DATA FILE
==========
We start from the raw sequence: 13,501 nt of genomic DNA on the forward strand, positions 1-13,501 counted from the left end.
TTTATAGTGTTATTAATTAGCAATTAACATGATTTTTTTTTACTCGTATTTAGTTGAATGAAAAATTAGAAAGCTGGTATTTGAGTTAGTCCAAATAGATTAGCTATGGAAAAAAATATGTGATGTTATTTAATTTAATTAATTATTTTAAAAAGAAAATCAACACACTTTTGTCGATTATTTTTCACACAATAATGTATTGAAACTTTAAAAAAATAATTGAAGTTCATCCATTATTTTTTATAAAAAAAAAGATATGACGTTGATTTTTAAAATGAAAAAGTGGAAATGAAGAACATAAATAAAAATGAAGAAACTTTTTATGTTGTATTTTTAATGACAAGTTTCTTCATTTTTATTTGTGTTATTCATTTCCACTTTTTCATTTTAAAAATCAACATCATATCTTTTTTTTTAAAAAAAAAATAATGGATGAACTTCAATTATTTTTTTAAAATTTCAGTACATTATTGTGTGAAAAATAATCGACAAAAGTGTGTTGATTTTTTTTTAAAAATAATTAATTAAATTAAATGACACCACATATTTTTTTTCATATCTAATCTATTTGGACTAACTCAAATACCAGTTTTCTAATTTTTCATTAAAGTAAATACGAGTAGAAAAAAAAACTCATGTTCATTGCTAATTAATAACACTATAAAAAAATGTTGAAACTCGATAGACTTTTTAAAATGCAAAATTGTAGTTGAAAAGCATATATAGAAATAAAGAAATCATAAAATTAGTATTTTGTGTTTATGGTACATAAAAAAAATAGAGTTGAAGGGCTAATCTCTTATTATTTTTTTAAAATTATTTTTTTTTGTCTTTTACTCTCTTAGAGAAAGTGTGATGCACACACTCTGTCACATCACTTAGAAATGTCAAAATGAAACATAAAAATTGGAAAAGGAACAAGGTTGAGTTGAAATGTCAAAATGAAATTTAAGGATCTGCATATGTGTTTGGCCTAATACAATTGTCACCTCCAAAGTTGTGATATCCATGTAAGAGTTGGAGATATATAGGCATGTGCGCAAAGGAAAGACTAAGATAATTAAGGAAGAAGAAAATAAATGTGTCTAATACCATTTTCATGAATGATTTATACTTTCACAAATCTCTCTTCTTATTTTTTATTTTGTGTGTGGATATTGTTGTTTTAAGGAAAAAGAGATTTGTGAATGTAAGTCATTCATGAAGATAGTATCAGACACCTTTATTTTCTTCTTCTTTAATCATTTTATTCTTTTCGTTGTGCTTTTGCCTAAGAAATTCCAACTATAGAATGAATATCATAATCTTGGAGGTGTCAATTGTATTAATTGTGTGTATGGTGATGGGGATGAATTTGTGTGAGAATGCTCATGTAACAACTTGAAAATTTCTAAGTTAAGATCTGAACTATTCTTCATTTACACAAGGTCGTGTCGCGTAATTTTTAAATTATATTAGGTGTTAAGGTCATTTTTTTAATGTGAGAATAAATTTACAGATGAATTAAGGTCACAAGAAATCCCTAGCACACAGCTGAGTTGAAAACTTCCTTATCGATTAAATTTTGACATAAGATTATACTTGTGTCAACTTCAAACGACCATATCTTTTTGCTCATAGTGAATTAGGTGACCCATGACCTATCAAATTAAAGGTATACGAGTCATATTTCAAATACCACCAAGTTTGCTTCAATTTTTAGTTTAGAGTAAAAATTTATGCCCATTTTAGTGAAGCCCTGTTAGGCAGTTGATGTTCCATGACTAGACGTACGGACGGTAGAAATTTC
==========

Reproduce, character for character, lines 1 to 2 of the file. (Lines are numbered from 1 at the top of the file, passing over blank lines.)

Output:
We start from the raw sequence: 13,501 nt of genomic DNA on the forward strand, positions 1-13,501 counted from the left end.
TTTATAGTGTTATTAATTAGCAATTAACATGATTTTTTTTTACTCGTATTTAGTTGAATGAAAAATTAGAAAGCTGGTATTTGAGTTAGTCCAAATAGATTAGCTATGGAAAAAAATATGTGATGTTATTTAATTTAATTAATTATTTTAAAAAGAAAATCAACACACTTTTGTCGATTATTTTTCACACAATAATGTATTGAAACTTTAAAAAAATAATTGAAGTTCATCCATTATTTTTTATAAAAAAAAAGATATGACGTTGATTTTTAAAATGAAAAAGTGGAAATGAAGAACATAAATAAAAATGAAGAAACTTTTTATGTTGTATTTTTAATGACAAGTTTCTTCATTTTTATTTGTGTTATTCATTTCCACTTTTTCATTTTAAAAATCAACATCATATCTTTTTTTTTAAAAAAAAAATAATGGATGAACTTCAATTATTTTTTTAAAATTTCAGTACATTATTGTGTGAAAAATAATCGACAAAAGTGTGTTGATTTTTTTTTAAAAATAATTAATTAAATTAAATGACACCACATATTTTTTTTCATATCTAATCTATTTGGACTAACTCAAATACCAGTTTTCTAATTTTTCATTAAAGTAAATACGAGTAGAAAAAAAAACTCATGTTCATTGCTAATTAATAACACTATAAAAAAATGTTGAAACTCGATAGACTTTTTAAAATGCAAAATTGTAGTTGAAAAGCATATATAGAAATAAAGAAATCATAAAATTAGTATTTTGTGTTTATGGTACATAAAAAAAATAGAGTTGAAGGGCTAATCTCTTATTATTTTTTTAAAATTATTTTTTTTTGTCTTTTACTCTCTTAGAGAAAGTGTGATGCACACACTCTGTCACATCACTTAGAAATGTCAAAATGAAACATAAAAATTGGAAAAGGAACAAGGTTGAGTTGAAATGTCAAAATGAAATTTAAGGATCTGCATATGTGTTTGGCCTAATACAATTGTCACCTCCAAAGTTGTGATATCCATGTAAGAGTTGGAGATATATAGGCATGTGCGCAAAGGAAAGACTAAGATAATTAAGGAAGAAGAAAATAAATGTGTCTAATACCATTTTCATGAATGATTTATACTTTCACAAATCTCTCTTCTTATTTTTTATTTTGTGTGTGGATATTGTTGTTTTAAGGAAAAAGAGATTTGTGAATGTAAGTCATTCATGAAGATAGTATCAGACACCTTTATTTTCTTCTTCTTTAATCATTTTATTCTTTTCGTTGTGCTTTTGCCTAAGAAATTCCAACTATAGAATGAATATCATAATCTTGGAGGTGTCAATTGTATTAATTGTGTGTATGGTGATGGGGATGAATTTGTGTGAGAATGCTCATGTAACAACTTGAAAATTTCTAAGTTAAGATCTGAACTATTCTTCATTTACACAAGGTCGTGTCGCGTAATTTTTAAATTATATTAGGTGTTAAGGTCATTTTTTTAATGTGAGAATAAATTTACAGATGAATTAAGGTCACAAGAAATCCCTAGCACACAGCTGAGTTGAAAACTTCCTTATCGATTAAATTTTGACATAAGATTATACTTGTGTCAACTTCAAACGACCATATCTTTTTGCTCATAGTGAATTAGGTGACCCATGACCTATCAAATTAAAGGTATACGAGTCATATTTCAAATACCACCAAGTTTGCTTCAATTTTTAGTTTAGAGTAAAAATTTATGCCCATTTTAGTGAAGCCCTGTTAGGCAGTTGATGTTCCATGACTAGACGTACGGACGGTAGAAATTTC